Travel across Europe by train without spending too much with our guide to planning a European rail trip on a budget – from route planning to rail passes, scenic trips to money-saving booking tips.
* This site contains affiliate links, where I get a small commission from purchases at no extra cost to you.
I’ve always loved to travel by train and have ridden the rails everywhere from Australia to Vietnam. But Europe is one of the best places to explore by train, with a wide network of routes crossing the continent and plenty of stunning views along the way. And as well as being much more environmentally friendly than flying, rail travel can also be cost-effective too. But how you go about planning a European rail trip on a budget?
Whether you’re looking to do a one-week trip or planning an extended InterRailing adventure, here are my top European train travel tips, from how to choose the best route to where to find the cheapest tickets and whether rail passes are worth the cost.
Planning a European rail trip on a budget
Don’t try to see too much
One of the joys of European rail travel is how simple it can be – the huge network of train lines and relatively small distances make it easy to whizz between cities and countries. If you’re in Munich you could be in Zurich, Prague, Vienna or Verona within five hours.
The only problem is that it makes it super-tempting to try and see too much, and you can end up spending most of your trip on the train. Taking it a bit more slowly means you get time to explore each destination and helps keep costs down as you don’t need to buy a train ticket every day. You can also find accommodation discounts for longer stays.
Make sure to check train schedules carefully too – just because two destinations look close together on the map, it doesn’t mean it’ll be a quick train journey between them. On indirect routes with lots of changes you might spend the whole day travelling.
The Deutsche Bahn website has schedules for trains all across Europe with lots of different search options to include or exclude certain routes, and shows you all the stops along the way (though it only allows you to book tickets on trains through Germany so you may need to book elsewhere – see below for our tips on how to book European rail tickets).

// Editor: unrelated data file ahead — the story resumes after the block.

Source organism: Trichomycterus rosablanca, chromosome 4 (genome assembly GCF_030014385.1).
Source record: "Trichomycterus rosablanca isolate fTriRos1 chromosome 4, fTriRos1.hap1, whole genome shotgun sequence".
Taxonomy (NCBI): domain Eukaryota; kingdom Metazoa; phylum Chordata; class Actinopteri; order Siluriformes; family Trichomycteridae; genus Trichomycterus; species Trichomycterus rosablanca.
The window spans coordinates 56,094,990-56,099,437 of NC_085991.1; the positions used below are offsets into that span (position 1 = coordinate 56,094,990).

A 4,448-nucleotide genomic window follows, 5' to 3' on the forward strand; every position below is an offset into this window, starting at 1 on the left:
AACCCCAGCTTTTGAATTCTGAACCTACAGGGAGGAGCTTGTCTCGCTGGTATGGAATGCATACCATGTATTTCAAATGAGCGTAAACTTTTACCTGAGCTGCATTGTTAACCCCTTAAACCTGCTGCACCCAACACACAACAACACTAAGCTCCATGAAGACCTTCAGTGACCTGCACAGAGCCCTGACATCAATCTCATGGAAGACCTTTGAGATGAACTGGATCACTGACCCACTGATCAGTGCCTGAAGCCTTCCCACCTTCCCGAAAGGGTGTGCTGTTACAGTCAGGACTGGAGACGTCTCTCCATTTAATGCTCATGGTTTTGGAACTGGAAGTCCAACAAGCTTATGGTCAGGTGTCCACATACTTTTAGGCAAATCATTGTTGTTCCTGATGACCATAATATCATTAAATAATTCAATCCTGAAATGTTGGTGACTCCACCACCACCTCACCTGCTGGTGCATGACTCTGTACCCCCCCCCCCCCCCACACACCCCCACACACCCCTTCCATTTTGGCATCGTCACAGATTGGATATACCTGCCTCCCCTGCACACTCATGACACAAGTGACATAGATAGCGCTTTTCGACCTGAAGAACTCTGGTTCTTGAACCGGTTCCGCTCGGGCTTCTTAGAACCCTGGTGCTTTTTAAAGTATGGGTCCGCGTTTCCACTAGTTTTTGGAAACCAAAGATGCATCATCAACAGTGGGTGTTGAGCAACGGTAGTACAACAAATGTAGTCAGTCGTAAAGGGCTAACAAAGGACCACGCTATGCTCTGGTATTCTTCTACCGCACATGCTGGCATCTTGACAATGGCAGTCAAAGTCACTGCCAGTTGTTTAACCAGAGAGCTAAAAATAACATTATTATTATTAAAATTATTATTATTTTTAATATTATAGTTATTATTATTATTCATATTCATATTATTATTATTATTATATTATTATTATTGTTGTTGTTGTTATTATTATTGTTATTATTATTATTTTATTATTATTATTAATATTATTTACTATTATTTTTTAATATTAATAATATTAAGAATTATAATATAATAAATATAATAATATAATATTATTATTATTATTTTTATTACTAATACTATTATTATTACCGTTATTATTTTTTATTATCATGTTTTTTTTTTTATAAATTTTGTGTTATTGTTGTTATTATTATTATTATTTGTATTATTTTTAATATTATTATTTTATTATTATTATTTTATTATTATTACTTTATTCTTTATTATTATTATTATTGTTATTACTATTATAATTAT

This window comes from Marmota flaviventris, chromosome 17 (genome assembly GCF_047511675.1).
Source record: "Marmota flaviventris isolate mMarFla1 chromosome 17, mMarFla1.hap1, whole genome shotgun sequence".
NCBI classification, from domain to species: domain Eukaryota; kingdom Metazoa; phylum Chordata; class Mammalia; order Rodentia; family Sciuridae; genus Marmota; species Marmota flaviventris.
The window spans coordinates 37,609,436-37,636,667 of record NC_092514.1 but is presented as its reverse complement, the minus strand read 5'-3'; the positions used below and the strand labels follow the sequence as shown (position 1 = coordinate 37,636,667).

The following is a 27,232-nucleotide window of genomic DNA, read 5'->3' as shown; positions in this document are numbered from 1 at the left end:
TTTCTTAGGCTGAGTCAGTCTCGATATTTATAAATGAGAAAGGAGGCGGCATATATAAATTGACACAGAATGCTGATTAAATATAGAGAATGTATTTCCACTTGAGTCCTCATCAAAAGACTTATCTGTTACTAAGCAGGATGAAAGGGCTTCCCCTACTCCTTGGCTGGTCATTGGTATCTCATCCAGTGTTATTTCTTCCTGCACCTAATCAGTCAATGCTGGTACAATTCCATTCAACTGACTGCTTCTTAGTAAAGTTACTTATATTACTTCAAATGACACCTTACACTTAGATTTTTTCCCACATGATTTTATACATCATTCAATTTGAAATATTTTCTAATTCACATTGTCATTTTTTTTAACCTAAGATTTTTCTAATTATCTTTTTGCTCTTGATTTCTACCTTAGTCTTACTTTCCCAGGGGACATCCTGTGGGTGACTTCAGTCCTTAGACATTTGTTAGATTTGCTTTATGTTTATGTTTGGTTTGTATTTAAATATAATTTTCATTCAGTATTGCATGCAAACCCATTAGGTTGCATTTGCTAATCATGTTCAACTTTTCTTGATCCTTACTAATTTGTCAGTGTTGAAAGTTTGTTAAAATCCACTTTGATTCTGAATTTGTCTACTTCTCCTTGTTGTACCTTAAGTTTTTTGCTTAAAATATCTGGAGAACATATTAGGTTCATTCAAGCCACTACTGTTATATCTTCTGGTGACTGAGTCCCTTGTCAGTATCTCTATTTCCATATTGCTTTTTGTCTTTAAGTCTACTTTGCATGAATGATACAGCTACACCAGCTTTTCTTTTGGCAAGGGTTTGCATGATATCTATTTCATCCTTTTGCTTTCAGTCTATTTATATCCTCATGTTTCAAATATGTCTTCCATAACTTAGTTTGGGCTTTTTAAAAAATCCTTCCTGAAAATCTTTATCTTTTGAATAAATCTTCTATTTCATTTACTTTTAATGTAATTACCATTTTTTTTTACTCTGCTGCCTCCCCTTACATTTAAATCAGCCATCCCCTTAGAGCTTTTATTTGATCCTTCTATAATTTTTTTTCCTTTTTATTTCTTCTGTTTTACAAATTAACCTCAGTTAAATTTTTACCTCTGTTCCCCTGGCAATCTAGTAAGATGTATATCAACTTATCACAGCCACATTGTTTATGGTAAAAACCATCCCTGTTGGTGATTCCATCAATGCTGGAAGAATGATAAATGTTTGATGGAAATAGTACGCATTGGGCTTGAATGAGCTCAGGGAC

If you’re looking for ideas to get you started, we have five suggested routes around Europe, which fit into one week but can be extended into a longer trip to make them more budget-friendly. They cover Northern Europe, Italy, Eastern Europe, Spain and Portugal and Scandinavia. The RailDude forum is also a good resource for advice on route planning.
Think beyond the big city stops
The big cities – Paris, Amsterdam, Barcelona, Rome, Berlin – tend to be top of the list when people are planning a European rail trip. But Europe’s network of regional trains means you don’t have to just stick to the famous (and often busiest and expensive) stops.
You could stay up in the mountains in a ski resort like St Anton or Zermatt, visit the cliffside towns of the Cinque Terre in Italy, catch the Flamsbana scenic train to the Norwegian fjords or stop off in tiny villages in the Scottish Highlands.
There are a whole host of smaller cities, towns and villages which are accessible by train. So you could to base yourself somewhere smaller and cheaper, and take day trips out to more expensive destinations. Like in the South of France, where you could stay in Nice and use the train to visit pricier places like St Tropez and Monte Carlo.
Take the scenic rail route
When you’re planning a European rail trip route, train booking websites usually show you the quickest way to get from A to B. But sometimes there’s another route that might take a bit longer, but the views along the way make it well worth the extra travel time.